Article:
Conn could not have found a more newsworthy way to indicate that his product was aimed at those looking for an intoxicating kick from their grape juice. He underscored the point by apparently telling some newspapermen he had hired bodyguards to protect him from Capone gunmen. “Here was an announcement from the California housetops for all the country to hear,” wrote Carlisle Bargeron for the front page of the Washington Post. “There must be something in that California grape juice if it could compete with Al Capone’s beer and alky.” An apoplectic Willebrandt shot off a telegram to Conn: EFFECT OF THIS DISTORTION IS TO CREATE IMPRESSION THAT FRUIT INDUSTRIES . . . IS STOOPING TO COMPETE WITH BOOTLEGGERS SUCH INFERENCES BY WET PRESS UNFAIR AND DAMAGING.
Unfair, perhaps; damaging, definitely. A California pharmacist began advertising his stock of Vino Sano as “Mabel’s Grape Bricks.” Three weeks later angry members of the National Temperance Council, a coalition of the leaders of the major dry organizations, attempted to bar Willebrandt from even addressing them. At a time when the dry forces could have used someone with Willebrandt’s grasp of the issues and her command of the podium, she effectively disappeared from the public debate. Drys instead found themselves lining up behind hysterics and haters. At that same meeting of the Temperance Council, the group’s president, longtime ASL stump speaker Rev. Ira Landrith, exceeded even Bishop Cannon’s frothing rhetoric. The wet movement, he thundered, was “a greater danger than open rebellion.” Metropolitan newspapers, overwhelmingly wet, were promoting “heresy.” Members of the AAPA were “traitors.”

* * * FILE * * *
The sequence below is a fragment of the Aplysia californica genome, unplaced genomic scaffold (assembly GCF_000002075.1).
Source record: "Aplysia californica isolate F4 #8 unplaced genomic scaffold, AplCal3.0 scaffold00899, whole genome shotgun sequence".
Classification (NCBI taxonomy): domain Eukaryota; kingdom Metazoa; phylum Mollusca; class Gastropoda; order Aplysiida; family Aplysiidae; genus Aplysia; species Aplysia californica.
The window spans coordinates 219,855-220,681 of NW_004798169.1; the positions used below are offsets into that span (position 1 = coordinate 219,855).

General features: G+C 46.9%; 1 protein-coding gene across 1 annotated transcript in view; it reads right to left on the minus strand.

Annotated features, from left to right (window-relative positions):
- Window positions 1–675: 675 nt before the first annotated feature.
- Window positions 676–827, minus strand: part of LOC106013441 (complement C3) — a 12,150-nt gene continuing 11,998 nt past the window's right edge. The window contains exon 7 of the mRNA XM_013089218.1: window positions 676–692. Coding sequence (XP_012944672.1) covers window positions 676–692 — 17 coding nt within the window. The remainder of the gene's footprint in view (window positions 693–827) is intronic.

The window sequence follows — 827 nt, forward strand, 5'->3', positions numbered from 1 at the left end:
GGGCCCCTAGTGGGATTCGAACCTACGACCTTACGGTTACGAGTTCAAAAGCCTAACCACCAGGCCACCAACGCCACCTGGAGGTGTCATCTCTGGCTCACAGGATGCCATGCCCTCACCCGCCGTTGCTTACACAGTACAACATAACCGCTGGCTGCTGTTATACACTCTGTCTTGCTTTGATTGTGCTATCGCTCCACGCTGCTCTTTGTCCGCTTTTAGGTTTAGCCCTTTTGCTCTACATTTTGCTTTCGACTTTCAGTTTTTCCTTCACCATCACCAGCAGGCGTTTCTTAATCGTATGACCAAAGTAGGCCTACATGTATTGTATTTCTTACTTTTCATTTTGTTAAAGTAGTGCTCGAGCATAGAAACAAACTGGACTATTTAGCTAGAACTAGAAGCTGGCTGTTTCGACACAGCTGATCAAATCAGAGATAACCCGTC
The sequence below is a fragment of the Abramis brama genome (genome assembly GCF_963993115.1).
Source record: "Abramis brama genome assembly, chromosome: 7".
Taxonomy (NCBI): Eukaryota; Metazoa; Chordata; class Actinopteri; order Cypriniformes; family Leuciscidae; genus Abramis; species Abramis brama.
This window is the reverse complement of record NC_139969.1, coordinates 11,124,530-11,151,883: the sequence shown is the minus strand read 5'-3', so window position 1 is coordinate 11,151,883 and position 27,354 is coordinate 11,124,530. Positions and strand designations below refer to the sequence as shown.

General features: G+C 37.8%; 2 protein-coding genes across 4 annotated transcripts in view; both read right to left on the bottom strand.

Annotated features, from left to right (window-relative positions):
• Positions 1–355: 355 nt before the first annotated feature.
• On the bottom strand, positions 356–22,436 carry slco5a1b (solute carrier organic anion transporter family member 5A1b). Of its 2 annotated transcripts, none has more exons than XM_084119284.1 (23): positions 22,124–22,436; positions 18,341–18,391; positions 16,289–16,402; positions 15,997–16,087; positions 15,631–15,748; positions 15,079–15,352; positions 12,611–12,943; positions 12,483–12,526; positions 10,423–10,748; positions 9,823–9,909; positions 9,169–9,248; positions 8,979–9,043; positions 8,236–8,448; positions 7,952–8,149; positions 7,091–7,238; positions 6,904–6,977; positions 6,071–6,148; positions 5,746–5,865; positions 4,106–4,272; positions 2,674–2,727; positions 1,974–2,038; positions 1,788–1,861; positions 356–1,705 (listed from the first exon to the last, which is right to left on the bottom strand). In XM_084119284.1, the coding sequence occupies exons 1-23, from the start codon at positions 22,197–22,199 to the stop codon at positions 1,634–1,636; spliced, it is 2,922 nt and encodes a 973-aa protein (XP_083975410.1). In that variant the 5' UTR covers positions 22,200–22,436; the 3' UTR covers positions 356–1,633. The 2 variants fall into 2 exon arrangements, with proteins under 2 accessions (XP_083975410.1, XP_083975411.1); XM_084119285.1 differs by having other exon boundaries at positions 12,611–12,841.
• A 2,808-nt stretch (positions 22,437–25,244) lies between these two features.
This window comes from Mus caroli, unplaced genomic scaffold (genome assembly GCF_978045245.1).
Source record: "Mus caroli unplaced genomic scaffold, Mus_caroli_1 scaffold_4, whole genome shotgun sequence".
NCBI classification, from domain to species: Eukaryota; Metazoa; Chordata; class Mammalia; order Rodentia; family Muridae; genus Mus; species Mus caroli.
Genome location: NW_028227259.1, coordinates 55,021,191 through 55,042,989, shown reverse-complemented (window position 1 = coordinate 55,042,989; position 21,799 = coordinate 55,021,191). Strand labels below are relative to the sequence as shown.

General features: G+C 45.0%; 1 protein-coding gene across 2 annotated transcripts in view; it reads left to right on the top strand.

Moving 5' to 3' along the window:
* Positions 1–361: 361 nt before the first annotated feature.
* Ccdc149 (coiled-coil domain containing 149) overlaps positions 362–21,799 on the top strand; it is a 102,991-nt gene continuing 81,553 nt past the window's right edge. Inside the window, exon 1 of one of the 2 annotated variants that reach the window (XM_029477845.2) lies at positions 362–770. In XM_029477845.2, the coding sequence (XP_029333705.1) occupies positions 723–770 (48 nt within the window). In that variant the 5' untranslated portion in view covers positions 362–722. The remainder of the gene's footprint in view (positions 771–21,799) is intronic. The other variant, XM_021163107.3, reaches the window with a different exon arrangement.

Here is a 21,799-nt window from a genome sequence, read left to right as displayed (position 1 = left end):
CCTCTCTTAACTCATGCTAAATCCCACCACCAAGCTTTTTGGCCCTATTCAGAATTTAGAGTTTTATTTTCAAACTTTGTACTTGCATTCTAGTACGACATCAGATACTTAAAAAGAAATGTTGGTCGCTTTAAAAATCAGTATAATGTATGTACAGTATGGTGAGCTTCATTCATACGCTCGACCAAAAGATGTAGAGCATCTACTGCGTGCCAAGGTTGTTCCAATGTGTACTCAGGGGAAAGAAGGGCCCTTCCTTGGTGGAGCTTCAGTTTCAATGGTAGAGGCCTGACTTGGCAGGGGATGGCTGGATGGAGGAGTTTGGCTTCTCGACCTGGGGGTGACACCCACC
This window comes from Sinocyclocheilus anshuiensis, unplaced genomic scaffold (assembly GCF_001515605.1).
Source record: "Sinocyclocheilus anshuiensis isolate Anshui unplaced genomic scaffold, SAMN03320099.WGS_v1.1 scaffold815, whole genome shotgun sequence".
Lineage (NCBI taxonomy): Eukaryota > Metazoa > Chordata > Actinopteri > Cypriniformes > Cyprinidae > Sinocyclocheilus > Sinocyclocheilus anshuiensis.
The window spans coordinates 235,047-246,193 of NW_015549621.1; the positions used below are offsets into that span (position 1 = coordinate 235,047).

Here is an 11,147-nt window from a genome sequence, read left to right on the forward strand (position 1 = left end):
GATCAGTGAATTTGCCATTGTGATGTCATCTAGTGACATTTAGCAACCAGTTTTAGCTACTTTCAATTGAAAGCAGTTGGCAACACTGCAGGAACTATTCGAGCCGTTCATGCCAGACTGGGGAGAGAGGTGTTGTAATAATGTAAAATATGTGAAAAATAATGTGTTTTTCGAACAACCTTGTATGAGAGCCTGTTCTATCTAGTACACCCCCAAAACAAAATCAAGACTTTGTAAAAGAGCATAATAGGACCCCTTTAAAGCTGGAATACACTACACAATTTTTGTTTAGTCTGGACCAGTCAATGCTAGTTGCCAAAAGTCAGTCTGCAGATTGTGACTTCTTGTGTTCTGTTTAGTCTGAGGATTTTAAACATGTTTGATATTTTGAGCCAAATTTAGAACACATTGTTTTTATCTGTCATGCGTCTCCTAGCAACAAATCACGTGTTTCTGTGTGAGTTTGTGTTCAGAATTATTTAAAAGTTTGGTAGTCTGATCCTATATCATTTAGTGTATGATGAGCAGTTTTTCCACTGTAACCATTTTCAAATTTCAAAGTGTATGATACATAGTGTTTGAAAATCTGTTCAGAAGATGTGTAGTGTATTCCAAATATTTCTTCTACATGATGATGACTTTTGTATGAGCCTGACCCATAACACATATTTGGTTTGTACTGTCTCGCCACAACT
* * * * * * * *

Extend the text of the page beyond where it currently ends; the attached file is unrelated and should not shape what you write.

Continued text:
The more extreme the ASL’s stance, the greater the flight of its supporters. Even Richmond Hobson, whose perorations against the “Great Destroyer” had started the Eighteenth Amendment on its way back in 1914, quit the dry movement altogether. “When people are ripe for reform, the laws will take care of themselves,” he told a reporter. “Until then, they are useless.” Other allies were hounded out of the dry camp: although Senator George Norris of Nebraska had been loyally pro-Prohibition for more than a decade, drys opposed his reelection in 1930 because Norris, believing other issues more crucial to his state, had backed Al Smith two years earlier. Worried that association with the league was hurting his business in major cities, S. S. Kresge finally withdrew his support.